How soon should patients with smear-positive tuberculosis be released from inpatient isolation?
Infect Control Hosp Epidemiol. 2010 Jan;31(1):78-84
Authors: Horne DJ, Johnson CO, Oren E, Spitters C, Narita M
Objective. In patients with smear-positive pulmonary tuberculosis who are hospitalized or reside in congregate settings, guidelines recommend airborne infection isolation until sputum smear results are negative. Studies have identified factors associated with delayed sputum smear and culture conversion in patients with tuberculosis. Because these studies did not use methods of survival analysis, estimates of time to sputum smear conversion that are based on initial patient characteristics are not available. The ability to predict time to sputum smear conversion could be useful for programmatic planning and patient counseling. Methods. We performed a cohort study using survival analysis to identify factors associated with time to sputum smear and culture conversion. We defined the time to sputum smear conversion as the time elapsed from the start of treatment to the first date of sustained conversion. Results. Ninety-eight patients had sputum smear samples positive for acid-fast bacilli. Lower initial smear grade (on 1+ to 4+ scale) and absence of cavitation on chest radiograph were associated with earlier sputum smear conversion in bivariate analysis. In multiple regression analysis, initial smear grade (hazard ratio, 0.45; 95% confidence interval, 0.35-0.57) and drug resistance (hazard ratio, 2.30; 95% confidence interval, 1.08-4.89) remained statistically significant; a model comprising only initial smear grade performed almost as well. Predictors of sputum culture conversion were similar. Conclusions. Initial smear grade was the strongest predictor of time to sputum smear and culture conversion in patients with pulmonary tuberculosis and may be a useful predictor for programmatic planning and patient counseling.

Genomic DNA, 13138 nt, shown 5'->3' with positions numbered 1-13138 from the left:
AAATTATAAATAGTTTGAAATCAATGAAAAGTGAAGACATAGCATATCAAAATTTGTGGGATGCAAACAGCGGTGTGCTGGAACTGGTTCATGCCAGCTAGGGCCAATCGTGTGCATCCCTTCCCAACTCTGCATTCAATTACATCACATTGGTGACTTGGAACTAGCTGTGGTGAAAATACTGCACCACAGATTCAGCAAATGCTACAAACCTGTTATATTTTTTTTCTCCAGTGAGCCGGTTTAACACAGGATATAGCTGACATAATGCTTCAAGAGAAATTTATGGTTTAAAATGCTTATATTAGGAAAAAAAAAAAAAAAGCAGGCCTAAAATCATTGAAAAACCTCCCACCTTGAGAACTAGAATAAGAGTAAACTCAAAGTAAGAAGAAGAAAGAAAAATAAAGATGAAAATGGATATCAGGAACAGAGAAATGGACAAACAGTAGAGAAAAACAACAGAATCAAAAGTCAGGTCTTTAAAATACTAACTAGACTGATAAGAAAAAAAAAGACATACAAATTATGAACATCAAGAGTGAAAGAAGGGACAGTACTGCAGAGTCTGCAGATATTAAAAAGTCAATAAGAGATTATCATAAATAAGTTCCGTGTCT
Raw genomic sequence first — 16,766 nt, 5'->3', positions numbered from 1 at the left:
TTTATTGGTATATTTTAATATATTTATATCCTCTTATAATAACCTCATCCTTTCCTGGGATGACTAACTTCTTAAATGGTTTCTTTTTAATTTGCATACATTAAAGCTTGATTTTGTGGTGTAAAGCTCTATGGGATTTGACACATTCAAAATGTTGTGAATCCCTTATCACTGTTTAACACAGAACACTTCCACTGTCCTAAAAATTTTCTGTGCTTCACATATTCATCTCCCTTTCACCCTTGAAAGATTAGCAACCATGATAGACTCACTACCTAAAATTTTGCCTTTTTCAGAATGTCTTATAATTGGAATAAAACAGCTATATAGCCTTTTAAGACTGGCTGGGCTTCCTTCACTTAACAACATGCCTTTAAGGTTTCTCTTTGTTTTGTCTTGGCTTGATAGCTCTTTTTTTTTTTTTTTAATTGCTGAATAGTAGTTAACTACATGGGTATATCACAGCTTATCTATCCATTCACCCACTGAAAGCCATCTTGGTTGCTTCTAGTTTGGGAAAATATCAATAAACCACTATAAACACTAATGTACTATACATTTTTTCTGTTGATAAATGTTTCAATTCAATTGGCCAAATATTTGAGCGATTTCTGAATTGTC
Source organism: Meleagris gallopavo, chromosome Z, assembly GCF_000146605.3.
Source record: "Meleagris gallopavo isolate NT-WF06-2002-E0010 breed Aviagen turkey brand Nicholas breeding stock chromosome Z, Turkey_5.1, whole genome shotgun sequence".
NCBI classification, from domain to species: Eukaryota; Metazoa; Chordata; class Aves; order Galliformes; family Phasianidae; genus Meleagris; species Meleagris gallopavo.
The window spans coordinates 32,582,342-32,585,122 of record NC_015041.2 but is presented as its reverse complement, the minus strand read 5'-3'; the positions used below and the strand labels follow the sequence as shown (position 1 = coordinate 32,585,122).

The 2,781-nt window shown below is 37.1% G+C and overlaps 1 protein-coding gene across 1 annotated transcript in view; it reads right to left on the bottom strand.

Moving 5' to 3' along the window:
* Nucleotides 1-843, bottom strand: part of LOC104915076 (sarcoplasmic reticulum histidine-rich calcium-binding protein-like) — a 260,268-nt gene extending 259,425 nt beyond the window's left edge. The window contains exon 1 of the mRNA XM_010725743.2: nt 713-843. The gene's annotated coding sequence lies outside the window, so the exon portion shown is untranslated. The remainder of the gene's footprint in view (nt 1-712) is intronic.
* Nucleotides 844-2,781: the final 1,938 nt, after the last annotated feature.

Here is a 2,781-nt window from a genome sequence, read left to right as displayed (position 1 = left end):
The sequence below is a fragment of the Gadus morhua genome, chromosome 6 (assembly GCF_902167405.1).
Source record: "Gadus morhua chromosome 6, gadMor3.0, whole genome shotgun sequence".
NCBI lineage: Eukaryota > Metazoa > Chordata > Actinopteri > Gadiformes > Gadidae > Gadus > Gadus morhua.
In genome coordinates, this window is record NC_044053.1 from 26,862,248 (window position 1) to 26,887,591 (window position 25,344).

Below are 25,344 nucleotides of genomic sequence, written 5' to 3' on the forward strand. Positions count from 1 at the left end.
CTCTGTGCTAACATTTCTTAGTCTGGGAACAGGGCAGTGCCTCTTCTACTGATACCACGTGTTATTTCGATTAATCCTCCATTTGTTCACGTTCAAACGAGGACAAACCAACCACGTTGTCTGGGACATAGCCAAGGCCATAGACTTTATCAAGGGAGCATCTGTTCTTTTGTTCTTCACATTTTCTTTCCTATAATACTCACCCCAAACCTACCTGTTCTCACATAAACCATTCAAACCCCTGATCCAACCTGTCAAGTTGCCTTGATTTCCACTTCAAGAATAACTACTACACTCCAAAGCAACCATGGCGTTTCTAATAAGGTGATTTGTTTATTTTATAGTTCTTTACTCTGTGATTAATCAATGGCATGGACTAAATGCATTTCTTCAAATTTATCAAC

PMID: 19968490 [PubMed - in process]